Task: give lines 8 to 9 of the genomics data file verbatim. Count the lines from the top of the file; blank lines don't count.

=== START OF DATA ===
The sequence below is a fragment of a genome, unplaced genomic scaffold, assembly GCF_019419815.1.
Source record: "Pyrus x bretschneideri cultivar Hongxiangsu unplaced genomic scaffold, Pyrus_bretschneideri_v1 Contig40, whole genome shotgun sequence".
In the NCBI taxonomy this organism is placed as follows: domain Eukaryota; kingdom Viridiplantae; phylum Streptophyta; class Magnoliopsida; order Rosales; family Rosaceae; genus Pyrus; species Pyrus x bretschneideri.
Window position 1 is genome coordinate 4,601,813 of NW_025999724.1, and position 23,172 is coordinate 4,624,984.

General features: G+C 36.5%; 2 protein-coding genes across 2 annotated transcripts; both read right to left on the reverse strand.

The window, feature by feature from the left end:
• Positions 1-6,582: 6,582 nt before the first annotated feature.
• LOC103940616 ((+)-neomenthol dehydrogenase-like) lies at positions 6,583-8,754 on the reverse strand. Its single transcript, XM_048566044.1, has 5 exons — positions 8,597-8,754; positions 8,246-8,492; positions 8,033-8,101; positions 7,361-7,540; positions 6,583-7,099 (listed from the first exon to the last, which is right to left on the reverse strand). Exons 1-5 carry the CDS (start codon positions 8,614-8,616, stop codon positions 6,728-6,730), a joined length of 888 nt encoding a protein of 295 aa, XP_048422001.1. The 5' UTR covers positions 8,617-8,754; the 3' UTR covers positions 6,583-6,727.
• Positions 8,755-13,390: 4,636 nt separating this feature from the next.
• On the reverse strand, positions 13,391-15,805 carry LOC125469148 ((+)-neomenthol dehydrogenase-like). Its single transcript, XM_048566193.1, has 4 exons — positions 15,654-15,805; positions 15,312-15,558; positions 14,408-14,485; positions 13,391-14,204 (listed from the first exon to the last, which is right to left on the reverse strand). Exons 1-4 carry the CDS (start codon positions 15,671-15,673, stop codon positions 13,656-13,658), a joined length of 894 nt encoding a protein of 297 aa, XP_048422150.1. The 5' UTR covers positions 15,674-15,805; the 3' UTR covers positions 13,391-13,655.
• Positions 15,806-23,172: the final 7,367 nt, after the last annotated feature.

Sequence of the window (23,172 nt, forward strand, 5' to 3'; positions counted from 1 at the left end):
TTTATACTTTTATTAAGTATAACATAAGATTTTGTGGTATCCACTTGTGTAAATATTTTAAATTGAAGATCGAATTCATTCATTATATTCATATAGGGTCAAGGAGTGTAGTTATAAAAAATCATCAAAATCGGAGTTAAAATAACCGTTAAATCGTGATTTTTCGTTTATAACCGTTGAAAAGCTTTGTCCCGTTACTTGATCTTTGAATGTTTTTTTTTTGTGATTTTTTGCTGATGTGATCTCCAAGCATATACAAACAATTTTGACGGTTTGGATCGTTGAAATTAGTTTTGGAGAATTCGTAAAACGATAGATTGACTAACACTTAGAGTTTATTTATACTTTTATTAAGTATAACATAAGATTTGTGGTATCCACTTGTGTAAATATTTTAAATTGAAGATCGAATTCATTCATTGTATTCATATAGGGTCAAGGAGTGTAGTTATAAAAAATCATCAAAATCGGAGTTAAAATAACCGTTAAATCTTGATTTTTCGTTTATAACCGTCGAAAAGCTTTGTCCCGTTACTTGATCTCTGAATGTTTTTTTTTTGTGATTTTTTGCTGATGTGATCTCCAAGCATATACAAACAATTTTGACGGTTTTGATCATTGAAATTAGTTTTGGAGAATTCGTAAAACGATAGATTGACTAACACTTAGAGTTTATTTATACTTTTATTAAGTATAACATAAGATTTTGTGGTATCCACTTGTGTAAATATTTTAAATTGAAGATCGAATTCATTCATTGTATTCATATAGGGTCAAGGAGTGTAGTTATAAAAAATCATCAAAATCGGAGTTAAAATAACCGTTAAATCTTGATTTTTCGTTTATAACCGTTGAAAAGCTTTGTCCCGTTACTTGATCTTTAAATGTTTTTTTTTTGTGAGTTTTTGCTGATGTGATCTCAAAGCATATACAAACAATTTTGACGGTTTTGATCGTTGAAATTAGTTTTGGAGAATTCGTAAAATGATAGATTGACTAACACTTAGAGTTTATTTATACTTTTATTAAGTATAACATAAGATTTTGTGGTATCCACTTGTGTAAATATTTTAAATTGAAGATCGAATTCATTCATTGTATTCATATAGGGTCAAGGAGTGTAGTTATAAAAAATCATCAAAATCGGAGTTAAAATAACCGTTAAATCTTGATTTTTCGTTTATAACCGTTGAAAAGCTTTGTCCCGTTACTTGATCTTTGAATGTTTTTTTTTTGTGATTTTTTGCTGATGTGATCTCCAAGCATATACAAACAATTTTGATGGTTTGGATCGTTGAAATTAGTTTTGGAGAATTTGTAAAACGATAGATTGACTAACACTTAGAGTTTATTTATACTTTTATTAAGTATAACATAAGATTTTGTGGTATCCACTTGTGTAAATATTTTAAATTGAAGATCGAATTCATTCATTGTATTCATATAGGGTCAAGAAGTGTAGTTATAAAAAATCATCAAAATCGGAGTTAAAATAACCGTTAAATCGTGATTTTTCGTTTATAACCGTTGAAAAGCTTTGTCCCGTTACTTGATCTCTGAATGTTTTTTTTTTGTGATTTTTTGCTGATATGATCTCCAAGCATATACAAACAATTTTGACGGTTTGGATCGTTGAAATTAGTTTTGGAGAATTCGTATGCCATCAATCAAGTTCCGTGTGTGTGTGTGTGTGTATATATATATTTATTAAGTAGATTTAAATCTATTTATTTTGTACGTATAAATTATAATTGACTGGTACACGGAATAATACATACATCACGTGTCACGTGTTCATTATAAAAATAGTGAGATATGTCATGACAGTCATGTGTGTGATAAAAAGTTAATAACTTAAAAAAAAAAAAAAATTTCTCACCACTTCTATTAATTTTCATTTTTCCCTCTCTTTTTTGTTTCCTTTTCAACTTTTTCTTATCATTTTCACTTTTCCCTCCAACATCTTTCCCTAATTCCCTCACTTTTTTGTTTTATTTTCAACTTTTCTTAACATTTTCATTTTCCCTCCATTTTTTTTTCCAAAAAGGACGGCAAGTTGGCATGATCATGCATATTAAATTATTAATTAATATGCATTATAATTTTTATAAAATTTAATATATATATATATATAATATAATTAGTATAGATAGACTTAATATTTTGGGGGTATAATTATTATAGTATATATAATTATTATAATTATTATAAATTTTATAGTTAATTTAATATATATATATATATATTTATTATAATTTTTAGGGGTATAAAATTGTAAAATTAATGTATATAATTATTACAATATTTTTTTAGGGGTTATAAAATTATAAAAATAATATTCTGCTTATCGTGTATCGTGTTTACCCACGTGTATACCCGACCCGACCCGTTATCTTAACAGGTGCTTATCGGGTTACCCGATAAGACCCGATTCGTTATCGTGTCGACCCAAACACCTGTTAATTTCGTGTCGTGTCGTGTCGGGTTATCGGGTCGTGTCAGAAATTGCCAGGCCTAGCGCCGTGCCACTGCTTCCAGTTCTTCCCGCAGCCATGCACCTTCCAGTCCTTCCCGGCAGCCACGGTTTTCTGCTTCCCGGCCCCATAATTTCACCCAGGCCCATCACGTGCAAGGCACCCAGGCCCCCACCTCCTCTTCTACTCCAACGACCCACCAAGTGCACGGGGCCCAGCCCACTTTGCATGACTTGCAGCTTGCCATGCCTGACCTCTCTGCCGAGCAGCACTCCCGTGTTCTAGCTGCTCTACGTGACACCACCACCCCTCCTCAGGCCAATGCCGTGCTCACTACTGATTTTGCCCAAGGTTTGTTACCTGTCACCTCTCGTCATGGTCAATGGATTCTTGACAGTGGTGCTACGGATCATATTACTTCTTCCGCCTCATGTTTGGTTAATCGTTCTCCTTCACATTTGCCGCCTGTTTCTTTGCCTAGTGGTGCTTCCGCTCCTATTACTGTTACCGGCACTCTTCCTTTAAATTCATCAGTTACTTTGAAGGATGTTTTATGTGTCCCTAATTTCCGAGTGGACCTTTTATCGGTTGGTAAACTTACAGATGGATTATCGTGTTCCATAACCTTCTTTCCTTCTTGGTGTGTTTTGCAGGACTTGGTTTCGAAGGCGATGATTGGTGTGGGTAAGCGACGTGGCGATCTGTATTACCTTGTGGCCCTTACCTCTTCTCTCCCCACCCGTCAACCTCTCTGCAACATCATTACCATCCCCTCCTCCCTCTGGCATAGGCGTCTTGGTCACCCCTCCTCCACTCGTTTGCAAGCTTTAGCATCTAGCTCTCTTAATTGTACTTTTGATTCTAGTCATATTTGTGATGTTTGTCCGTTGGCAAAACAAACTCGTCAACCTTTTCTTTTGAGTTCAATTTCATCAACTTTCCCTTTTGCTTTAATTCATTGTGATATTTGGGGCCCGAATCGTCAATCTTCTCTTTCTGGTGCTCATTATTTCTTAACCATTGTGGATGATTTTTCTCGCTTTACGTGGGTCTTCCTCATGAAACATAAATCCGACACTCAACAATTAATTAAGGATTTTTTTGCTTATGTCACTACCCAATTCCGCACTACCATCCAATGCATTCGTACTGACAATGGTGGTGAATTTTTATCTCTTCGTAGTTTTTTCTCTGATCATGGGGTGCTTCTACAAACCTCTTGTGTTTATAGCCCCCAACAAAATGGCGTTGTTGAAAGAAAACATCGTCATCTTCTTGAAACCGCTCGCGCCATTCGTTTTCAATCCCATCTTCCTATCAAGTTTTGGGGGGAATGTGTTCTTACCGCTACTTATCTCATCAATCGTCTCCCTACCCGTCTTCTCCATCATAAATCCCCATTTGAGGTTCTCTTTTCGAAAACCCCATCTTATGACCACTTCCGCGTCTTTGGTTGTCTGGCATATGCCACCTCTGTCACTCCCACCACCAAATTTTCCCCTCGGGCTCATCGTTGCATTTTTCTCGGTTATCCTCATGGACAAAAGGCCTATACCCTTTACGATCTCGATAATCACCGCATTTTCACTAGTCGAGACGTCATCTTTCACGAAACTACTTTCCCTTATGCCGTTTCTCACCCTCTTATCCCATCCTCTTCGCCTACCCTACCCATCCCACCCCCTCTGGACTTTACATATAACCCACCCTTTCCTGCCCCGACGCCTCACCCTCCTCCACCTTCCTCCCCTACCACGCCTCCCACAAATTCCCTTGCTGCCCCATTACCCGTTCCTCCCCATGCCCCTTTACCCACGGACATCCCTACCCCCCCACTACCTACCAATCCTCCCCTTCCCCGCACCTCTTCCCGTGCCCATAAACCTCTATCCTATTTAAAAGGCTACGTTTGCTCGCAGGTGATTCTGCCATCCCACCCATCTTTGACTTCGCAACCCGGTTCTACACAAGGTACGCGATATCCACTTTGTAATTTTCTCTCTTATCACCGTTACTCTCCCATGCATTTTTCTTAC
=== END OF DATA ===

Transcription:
• LOC103940616 ((+)-neomenthol dehydrogenase-like) lies at positions 6,583-8,754 on the reverse strand. Its single transcript, XM_048566044.1, has 5 exons — positions 8,597-8,754; positions 8,246-8,492; positions 8,033-8,101; positions 7,361-7,540; positions 6,583-7,099 (listed from the first exon to the last, which is right to left on the reverse strand). Exons 1-5 carry the CDS (start codon positions 8,614-8,616, stop codon positions 6,728-6,730), a joined length of 888 nt encoding a protein of 295 aa, XP_048422001.1. The 5' UTR covers positions 8,617-8,754; the 3' UTR covers positions 6,583-6,727.
• Positions 8,755-13,390: 4,636 nt separating this feature from the next.